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Speedy trial for prisoners

Back about six years ago, one of my favorite judges figured he'd do me a favor, and assigned me an aggravated robbery case which had come back on a reversal and remand.  The defendant had already done eight years in prison, and the judge assured me that the resolution would be simple:  the defendant would plead out, the judge would sentence him to time served, and I'd submit my fee bill.  Easy money.  A quick call to my secretary confirmed that at that particular moment there wasn't anybody standing outside my office door with a burning desire to give me a thousand bucks, so I took the case.

It seems that this was in the same category as those radio ads which promise that you can quadruple your income by working for a couple of hours a week out of your home.  The defendant wouldn't make a deal, it turned out; he was still on parole, and a guilty plea would have violated him and sent him back to serve the remaining fifteen years of his sentence.  Besides, he wasn't interested in working something out.  He had become an expert on Ohio's "other" speedy trial statute, RC 2941.401, and he was going to ride that horse all the way.

That section, as you can see, provides that if the state brings an indictment against someone who's already a prisoner in Ohio, it has six months to try him; otherwise, the case is dismissed, just as with the regular speedy trial statute.  Of course, that's contingent on the prisoner making a demand for trial.  What had happened with my client was that he claimed the state didn't properly notify him of the pending charges, and so he didn't have a proper chance to demand the trial.  The judge (a different one; this was ten years earlier) didn't buy it, and denied the motion to dismiss.

Which is where things got really funky.  The defendant worked out a plea, intending to take the issue up on appeal.  He did, only to find that his guilty plea waived his right to contest the denial of the motion to dismiss.  (Just as it will waive everything else except whether the plea was valid, and the sentence.  If you want to take up a denial of a motion to suppress, for example, you need to plead no contest to the indictment.)  Long story short, a couple years later the defendant filed a motion for post-conviction relief, arguing that his counsel was ineffective for not telling him about this.  The attorney was a stand-up guy, and testified that he'd wrongly advised his client that he could still appeal from a guilty plea.  The judge vacated the conviction.  The prosecutor took the case up to the court of appeals, which affirmed it, and so after a ten-year legal oddyssey, the case was back at square one:  the judge didn't feel bound by his predecessor's ruling on the application of 2941.401, so he wanted a new hearing on whether the defendant had been properly notified of the pending indictment, so that he could request disposition.  That's the door I came in.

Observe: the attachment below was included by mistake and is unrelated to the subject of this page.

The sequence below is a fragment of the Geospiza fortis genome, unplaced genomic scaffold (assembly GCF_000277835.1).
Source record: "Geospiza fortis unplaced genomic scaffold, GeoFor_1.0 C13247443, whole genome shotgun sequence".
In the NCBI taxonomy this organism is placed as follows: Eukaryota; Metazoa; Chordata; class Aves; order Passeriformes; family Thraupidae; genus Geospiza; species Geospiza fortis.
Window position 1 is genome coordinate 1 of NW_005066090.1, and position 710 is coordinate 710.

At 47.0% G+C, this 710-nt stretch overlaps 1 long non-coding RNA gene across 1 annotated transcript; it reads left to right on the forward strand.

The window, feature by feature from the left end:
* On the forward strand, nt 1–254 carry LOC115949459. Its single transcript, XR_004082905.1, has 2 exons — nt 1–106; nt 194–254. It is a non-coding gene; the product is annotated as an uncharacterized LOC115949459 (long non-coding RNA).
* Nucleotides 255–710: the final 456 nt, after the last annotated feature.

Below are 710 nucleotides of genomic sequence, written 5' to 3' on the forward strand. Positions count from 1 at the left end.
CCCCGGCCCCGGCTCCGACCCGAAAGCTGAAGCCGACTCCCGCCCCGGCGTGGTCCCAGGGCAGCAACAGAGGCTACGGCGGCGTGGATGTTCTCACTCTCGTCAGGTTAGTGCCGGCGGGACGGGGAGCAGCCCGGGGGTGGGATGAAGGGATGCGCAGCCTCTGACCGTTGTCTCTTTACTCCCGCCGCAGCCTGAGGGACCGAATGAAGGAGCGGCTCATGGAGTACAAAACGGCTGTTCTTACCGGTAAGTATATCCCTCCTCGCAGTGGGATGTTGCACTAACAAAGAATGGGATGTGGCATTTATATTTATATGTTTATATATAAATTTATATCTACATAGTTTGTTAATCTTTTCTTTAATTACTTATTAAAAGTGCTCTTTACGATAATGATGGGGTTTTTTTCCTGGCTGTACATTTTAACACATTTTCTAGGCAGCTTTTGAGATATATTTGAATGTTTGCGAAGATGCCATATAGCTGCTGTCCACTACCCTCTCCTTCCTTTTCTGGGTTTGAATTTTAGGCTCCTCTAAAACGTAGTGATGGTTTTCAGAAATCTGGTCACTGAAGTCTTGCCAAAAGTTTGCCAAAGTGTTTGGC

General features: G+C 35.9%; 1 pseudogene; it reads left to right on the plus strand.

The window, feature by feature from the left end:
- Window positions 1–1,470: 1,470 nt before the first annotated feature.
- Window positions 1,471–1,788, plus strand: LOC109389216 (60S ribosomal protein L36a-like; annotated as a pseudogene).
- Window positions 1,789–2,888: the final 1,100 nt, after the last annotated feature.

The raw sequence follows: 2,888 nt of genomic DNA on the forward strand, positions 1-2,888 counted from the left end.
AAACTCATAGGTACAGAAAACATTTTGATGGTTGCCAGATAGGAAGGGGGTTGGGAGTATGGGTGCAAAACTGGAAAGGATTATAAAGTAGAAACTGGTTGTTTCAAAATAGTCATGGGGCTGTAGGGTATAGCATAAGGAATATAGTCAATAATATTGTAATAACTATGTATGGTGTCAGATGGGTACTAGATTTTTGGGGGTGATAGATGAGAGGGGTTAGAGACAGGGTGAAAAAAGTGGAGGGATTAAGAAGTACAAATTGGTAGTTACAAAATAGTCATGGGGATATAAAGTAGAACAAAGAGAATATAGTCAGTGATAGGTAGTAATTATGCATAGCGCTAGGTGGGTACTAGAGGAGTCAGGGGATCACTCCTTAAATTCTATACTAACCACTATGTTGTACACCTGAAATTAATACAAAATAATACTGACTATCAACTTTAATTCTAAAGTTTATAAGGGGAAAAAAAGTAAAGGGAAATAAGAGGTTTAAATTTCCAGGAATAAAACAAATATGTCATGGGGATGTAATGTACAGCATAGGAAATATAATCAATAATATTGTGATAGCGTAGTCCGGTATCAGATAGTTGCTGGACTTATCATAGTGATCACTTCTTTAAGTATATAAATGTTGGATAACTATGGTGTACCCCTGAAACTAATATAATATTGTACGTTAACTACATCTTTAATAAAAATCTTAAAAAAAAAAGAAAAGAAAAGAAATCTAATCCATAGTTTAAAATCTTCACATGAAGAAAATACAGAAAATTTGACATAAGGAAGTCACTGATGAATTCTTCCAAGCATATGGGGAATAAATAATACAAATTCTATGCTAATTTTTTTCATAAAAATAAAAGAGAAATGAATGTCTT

Last week, the Supreme Court cleared all that up in State v. Dillon.  No, that wasn't my case, but it was fairly similar.  The defendant had been told by the police that he'd been indicted, and the state had subsequently sent a copy of the indictment to the warden and told him to serve it on the defendant.  He never did; Dillon was finally served with the indictment when he was brought back by the county for his arraignment.

The trial judge held that Dillon was required to demand trial when he was first informed of the indictment.  The court of appeals didn't agree, though, and neither did the Supreme Court, ruling 6-1 that when the statute requires the warden to "promptly inform [defendant] in writing of any untried indictment. . . of his right to make a request for final disposition thereof," it means exactly that.  The defendant wasn't under any obligation to demand a trial until the warden formally notified him, and the time began to run when the warden was first informed of the indictment. 

Dillon is obviously not going to have broad application, and it has to be read in context with State v. Hairston, where the Court held that 2941.401 didn't impose any affirmative duty on the state to find out where the defendant was imprisoned, so that it could serve him with the indictment.  It is nice to see the Supreme Court actually apply the language of a speedy trial statute as it's written.  It would be even nicer if they'd do this with the main speedy trial statute, holding, for example, that when the statute says that the time is tolled for "any period of delay necessitated" by a defense motion, it means that the time is tolled for any period of delay actually necessitated by the motion, not just by the filing of the motion.  (A fuller exposition of that argument, as well as a cute cat picture, can be found in this post.)

So whatever happened to my case?  Nothing.  The judge held a hearing on the motion to dismiss, but by that time the defendant was out of prison and in a halfway house, a few months away from full release on parole.  The judge apparently figured that even if he ruled for the defendant, the state could take it up on appeal, and the defendant might wind up having to serve additional time, which the judge, again apparently, didn't figure was fair.  So he sat on the case.  The next to the last entry on the docket, six years ago, is "HEARING HELD ON MOTION TO DISMISS.  HEARD AND SUBMITTED."  The only entry after that is the one authorizing me getting paid my fees by the County Auditor.

See?  This story did have a happy ending.

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